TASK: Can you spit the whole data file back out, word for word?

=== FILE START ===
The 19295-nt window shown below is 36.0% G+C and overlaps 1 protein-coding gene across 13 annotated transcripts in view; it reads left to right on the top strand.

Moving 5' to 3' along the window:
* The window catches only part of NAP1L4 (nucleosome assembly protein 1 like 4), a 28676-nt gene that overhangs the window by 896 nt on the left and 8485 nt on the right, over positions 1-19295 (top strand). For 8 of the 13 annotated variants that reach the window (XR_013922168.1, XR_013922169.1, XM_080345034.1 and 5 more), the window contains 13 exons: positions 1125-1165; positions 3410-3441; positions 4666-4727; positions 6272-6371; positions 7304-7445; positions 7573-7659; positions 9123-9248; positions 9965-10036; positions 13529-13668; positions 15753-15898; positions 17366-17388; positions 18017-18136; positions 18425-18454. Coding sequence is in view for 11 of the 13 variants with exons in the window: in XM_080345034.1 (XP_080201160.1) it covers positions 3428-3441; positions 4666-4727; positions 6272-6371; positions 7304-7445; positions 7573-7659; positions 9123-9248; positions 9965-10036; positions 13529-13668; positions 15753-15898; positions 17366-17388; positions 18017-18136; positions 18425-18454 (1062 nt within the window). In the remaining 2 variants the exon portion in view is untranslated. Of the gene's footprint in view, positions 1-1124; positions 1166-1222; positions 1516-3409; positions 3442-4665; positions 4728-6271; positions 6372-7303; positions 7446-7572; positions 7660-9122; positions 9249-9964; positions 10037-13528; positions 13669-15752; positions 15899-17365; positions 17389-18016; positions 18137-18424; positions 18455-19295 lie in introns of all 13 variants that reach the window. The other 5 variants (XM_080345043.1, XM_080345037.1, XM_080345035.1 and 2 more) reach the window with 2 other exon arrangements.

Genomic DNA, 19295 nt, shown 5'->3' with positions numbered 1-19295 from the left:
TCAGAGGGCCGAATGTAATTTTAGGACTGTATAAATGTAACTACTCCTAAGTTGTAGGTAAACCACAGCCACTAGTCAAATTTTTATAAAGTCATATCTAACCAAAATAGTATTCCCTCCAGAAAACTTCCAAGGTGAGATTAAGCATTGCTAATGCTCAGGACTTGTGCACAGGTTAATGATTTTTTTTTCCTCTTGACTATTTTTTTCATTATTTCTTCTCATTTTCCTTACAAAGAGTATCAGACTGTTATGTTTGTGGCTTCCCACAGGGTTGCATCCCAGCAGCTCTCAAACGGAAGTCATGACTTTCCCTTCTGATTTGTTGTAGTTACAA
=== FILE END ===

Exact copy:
The 19295-nt window shown below is 36.0% G+C and overlaps 1 protein-coding gene across 13 annotated transcripts in view; it reads left to right on the top strand.

Moving 5' to 3' along the window:
* The window catches only part of NAP1L4 (nucleosome assembly protein 1 like 4), a 28676-nt gene that overhangs the window by 896 nt on the left and 8485 nt on the right, over positions 1-19295 (top strand). For 8 of the 13 annotated variants that reach the window (XR_013922168.1, XR_013922169.1, XM_080345034.1 and 5 more), the window contains 13 exons: positions 1125-1165; positions 3410-3441; positions 4666-4727; positions 6272-6371; positions 7304-7445; positions 7573-7659; positions 9123-9248; positions 9965-10036; positions 13529-13668; positions 15753-15898; positions 17366-17388; positions 18017-18136; positions 18425-18454. Coding sequence is in view for 11 of the 13 variants with exons in the window: in XM_080345034.1 (XP_080201160.1) it covers positions 3428-3441; positions 4666-4727; positions 6272-6371; positions 7304-7445; positions 7573-7659; positions 9123-9248; positions 9965-10036; positions 13529-13668; positions 15753-15898; positions 17366-17388; positions 18017-18136; positions 18425-18454 (1062 nt within the window). In the remaining 2 variants the exon portion in view is untranslated. Of the gene's footprint in view, positions 1-1124; positions 1166-1222; positions 1516-3409; positions 3442-4665; positions 4728-6271; positions 6372-7303; positions 7446-7572; positions 7660-9122; positions 9249-9964; positions 10037-13528; positions 13669-15752; positions 15899-17365; positions 17389-18016; positions 18137-18424; positions 18455-19295 lie in introns of all 13 variants that reach the window. The other 5 variants (XM_080345043.1, XM_080345037.1, XM_080345035.1 and 2 more) reach the window with 2 other exon arrangements.

Genomic DNA, 19295 nt, shown 5'->3' with positions numbered 1-19295 from the left:
TCAGAGGGCCGAATGTAATTTTAGGACTGTATAAATGTAACTACTCCTAAGTTGTAGGTAAACCACAGCCACTAGTCAAATTTTTATAAAGTCATATCTAACCAAAATAGTATTCCCTCCAGAAAACTTCCAAGGTGAGATTAAGCATTGCTAATGCTCAGGACTTGTGCACAGGTTAATGATTTTTTTTTCCTCTTGACTATTTTTTTCATTATTTCTTCTCATTTTCCTTACAAAGAGTATCAGACTGTTATGTTTGTGGCTTCCCACAGGGTTGCATCCCAGCAGCTCTCAAACGGAAGTCATGACTTTCCCTTCTGATTTGTTGTAGTTACAA